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Members of the Corporation Say Goodbye, Bob

June 16, 2017

At the annual Members of the Corporation dinner on June 15, 2017, Bob Henderson gave his final public remarks as Nobles’ sixth head of school. President of the Nobles Board of Trustees Beth Reilly ’87 thanked Henderson for his remarkable leadership and updated the audience of the school’s progress over the past year, including the appointment of Dr. Catherine J. Hall as Nobles’ seventh head of school. Reilly also introduced fellow graduate and trustee Mariel Novas ’06, who honored Henderson by reading a letter addressed to him. Read her welcome and the letter below the gallery.

Hi everyone, I hope you are all having a wonderful evening so far. Beth asked me to come up here today and share a few words about Bob Henderson. I spent several days figuring out how to concisely say all that I could say about Bob, and ultimately decided that it made the most sense to write him a letter. So here goes…

Dear Hendo,

I very clearly remember my first week at Nobles as a sixie almost exactly 17 years ago. It was your first week too, but I didn’t know that then. I was twelve years old, incredibly confused, and doubting the choice I had made to leave the safe haven that was my Boston public school to become a student at Nobles. I felt that my skin color, my accent and my non-brand clothes made me stick out like a sore thumb, and yet, I felt pretty invisible at the same time.

I remember the first time I heard you speak at assembly – “Cool!” I said to Alex Nelson, who sat next to me for six years, “So this is our principal?” It took me a while to understand how a head of school was different and to appreciate the unique and all-important role that you played at the school.

A few weeks into the school year, the craziest thing happened (in the mind of 12-year-old me). You stopped me in the hallway and asked me how the year was going so far. I don’t recall every bit of the conversation, but I remember how I felt. “He knows who I am!” I thought to myself. I remember you smiling at me and me smiling back. Nobles started to feel a bit more like home after that.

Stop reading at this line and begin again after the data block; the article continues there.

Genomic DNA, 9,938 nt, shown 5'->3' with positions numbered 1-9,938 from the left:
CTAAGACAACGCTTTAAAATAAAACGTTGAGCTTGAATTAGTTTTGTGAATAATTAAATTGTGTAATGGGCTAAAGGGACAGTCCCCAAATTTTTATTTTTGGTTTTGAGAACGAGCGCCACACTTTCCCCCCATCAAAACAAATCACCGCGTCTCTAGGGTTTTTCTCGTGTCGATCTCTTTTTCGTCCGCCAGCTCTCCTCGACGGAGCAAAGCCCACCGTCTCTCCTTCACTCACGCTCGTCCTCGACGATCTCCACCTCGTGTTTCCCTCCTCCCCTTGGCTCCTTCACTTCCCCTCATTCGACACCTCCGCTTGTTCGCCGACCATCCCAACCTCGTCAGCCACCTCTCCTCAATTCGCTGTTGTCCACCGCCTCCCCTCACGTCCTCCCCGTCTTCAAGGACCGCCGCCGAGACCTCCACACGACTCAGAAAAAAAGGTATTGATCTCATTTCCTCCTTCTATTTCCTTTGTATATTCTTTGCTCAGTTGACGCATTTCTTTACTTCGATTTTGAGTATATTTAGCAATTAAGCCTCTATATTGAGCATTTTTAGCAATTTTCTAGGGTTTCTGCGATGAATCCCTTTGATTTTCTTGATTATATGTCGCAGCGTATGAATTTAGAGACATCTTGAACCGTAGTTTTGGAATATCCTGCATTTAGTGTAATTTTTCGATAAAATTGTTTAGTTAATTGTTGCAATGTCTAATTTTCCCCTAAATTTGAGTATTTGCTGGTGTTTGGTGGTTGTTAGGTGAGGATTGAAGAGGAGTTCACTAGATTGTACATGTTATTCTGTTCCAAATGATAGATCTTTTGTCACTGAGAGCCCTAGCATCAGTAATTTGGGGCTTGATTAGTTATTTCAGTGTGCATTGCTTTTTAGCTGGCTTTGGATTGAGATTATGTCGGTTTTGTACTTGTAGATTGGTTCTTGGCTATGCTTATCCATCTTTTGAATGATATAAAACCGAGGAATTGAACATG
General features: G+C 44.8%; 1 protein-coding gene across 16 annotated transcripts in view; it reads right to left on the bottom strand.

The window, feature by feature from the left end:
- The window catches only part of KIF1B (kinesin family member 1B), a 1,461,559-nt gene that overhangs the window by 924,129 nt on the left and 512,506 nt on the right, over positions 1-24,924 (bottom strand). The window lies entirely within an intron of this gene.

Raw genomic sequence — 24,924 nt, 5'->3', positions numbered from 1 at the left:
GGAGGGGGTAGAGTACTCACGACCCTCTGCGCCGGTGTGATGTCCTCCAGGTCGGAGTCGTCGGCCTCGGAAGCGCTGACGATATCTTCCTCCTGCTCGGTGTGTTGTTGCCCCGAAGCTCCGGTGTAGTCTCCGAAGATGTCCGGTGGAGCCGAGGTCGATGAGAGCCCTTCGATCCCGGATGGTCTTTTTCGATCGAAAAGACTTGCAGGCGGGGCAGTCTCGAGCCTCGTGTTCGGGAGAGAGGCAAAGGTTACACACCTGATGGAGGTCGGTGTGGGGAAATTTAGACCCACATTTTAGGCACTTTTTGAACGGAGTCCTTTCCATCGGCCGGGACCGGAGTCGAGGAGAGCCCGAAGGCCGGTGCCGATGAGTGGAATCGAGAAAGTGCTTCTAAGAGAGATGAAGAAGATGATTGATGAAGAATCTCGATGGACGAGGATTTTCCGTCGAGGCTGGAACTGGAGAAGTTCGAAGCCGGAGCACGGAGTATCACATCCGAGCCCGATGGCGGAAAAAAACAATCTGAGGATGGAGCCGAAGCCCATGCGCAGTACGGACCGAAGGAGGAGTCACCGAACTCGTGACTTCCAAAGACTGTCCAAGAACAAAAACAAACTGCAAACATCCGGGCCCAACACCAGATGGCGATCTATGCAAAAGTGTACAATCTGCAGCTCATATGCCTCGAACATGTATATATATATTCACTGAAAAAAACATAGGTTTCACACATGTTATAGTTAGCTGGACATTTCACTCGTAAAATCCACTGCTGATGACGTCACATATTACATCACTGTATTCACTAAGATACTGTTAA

We didn’t cross paths much until the following year. On September 11th, 2001, the entire eighth grade boarded yellow buses and left for our beginning of year retreat. I sat in the second row right behind the teachers and noticed early on that morning that something was off. Mr. Matlack had his headphones in and was listening to the radio, but he looked pale. He looked shook.

When we arrived at the campsite, our teachers explained what had happened, but the news was so unbelievable that it took half an hour for reality to hit me. My classmates were crying but, back then, I didn’t know what the World Trade Center was. Some of you might know that English is not my first language so I had also never heard the word “hijack” before that day, which added to my confusion.

It all became quite clear when I overheard someone say, “I think we’re going to war.” In that moment, I understood. My older brother had enlisted in the Navy just months before. My brother was going to war.

When we returned to Nobles the next day, I was certain life and school would never be normal again. I had also learned that 9/11 touched the Nobles community quite directly – that classmates of mine had lost family members or knew people who had had close calls the day before. In the midst of that paralyzing fear and uncertainty, you got up on stage in assembly.